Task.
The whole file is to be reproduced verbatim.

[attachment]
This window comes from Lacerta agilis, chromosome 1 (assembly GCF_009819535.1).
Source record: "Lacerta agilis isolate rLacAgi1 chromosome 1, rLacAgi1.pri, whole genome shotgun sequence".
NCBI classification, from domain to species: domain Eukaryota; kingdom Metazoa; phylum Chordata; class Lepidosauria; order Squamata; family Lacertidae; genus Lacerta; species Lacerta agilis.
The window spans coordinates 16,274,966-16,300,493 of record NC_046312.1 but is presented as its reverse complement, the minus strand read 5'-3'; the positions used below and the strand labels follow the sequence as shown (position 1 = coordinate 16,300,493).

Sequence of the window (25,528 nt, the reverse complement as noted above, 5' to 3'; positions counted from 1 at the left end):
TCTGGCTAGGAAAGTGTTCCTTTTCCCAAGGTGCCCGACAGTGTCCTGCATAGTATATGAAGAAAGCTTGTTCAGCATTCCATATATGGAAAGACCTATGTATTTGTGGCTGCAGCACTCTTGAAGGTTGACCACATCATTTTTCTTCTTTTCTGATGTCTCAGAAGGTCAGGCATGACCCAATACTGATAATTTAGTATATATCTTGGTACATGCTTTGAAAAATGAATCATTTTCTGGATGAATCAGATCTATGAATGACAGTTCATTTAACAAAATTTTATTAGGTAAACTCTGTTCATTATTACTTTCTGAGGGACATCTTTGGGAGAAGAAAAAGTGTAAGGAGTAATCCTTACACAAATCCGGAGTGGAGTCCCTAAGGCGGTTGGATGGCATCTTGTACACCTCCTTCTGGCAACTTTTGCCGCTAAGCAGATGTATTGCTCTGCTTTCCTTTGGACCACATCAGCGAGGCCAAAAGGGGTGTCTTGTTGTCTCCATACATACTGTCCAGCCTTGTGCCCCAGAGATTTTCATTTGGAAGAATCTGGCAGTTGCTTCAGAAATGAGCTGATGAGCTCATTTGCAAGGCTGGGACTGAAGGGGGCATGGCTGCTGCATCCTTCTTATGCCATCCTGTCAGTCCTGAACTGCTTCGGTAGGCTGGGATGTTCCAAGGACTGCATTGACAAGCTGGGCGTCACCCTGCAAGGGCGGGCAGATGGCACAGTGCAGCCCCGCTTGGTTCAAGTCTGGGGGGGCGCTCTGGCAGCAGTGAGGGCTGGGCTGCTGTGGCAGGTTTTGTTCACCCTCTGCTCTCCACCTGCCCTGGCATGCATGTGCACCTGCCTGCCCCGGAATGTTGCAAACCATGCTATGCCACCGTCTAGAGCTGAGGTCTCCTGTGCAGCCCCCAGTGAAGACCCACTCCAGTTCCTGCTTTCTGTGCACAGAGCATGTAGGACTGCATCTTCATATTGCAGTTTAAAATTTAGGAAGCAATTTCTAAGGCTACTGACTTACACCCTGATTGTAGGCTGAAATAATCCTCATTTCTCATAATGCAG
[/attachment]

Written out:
This window comes from Lacerta agilis, chromosome 1 (assembly GCF_009819535.1).
Source record: "Lacerta agilis isolate rLacAgi1 chromosome 1, rLacAgi1.pri, whole genome shotgun sequence".
NCBI classification, from domain to species: domain Eukaryota; kingdom Metazoa; phylum Chordata; class Lepidosauria; order Squamata; family Lacertidae; genus Lacerta; species Lacerta agilis.
The window spans coordinates 16,274,966-16,300,493 of record NC_046312.1 but is presented as its reverse complement, the minus strand read 5'-3'; the positions used below and the strand labels follow the sequence as shown (position 1 = coordinate 16,300,493).

Sequence of the window (25,528 nt, the reverse complement as noted above, 5' to 3'; positions counted from 1 at the left end):
TCTGGCTAGGAAAGTGTTCCTTTTCCCAAGGTGCCCGACAGTGTCCTGCATAGTATATGAAGAAAGCTTGTTCAGCATTCCATATATGGAAAGACCTATGTATTTGTGGCTGCAGCACTCTTGAAGGTTGACCACATCATTTTTCTTCTTTTCTGATGTCTCAGAAGGTCAGGCATGACCCAATACTGATAATTTAGTATATATCTTGGTACATGCTTTGAAAAATGAATCATTTTCTGGATGAATCAGATCTATGAATGACAGTTCATTTAACAAAATTTTATTAGGTAAACTCTGTTCATTATTACTTTCTGAGGGACATCTTTGGGAGAAGAAAAAGTGTAAGGAGTAATCCTTACACAAATCCGGAGTGGAGTCCCTAAGGCGGTTGGATGGCATCTTGTACACCTCCTTCTGGCAACTTTTGCCGCTAAGCAGATGTATTGCTCTGCTTTCCTTTGGACCACATCAGCGAGGCCAAAAGGGGTGTCTTGTTGTCTCCATACATACTGTCCAGCCTTGTGCCCCAGAGATTTTCATTTGGAAGAATCTGGCAGTTGCTTCAGAAATGAGCTGATGAGCTCATTTGCAAGGCTGGGACTGAAGGGGGCATGGCTGCTGCATCCTTCTTATGCCATCCTGTCAGTCCTGAACTGCTTCGGTAGGCTGGGATGTTCCAAGGACTGCATTGACAAGCTGGGCGTCACCCTGCAAGGGCGGGCAGATGGCACAGTGCAGCCCCGCTTGGTTCAAGTCTGGGGGGGCGCTCTGGCAGCAGTGAGGGCTGGGCTGCTGTGGCAGGTTTTGTTCACCCTCTGCTCTCCACCTGCCCTGGCATGCATGTGCACCTGCCTGCCCCGGAATGTTGCAAACCATGCTATGCCACCGTCTAGAGCTGAGGTCTCCTGTGCAGCCCCCAGTGAAGACCCACTCCAGTTCCTGCTTTCTGTGCACAGAGCATGTAGGACTGCATCTTCATATTGCAGTTTAAAATTTAGGAAGCAATTTCTAAGGCTACTGACTTACACCCTGATTGTAGGCTGAAATAATCCTCATTTCTCATAATGCAG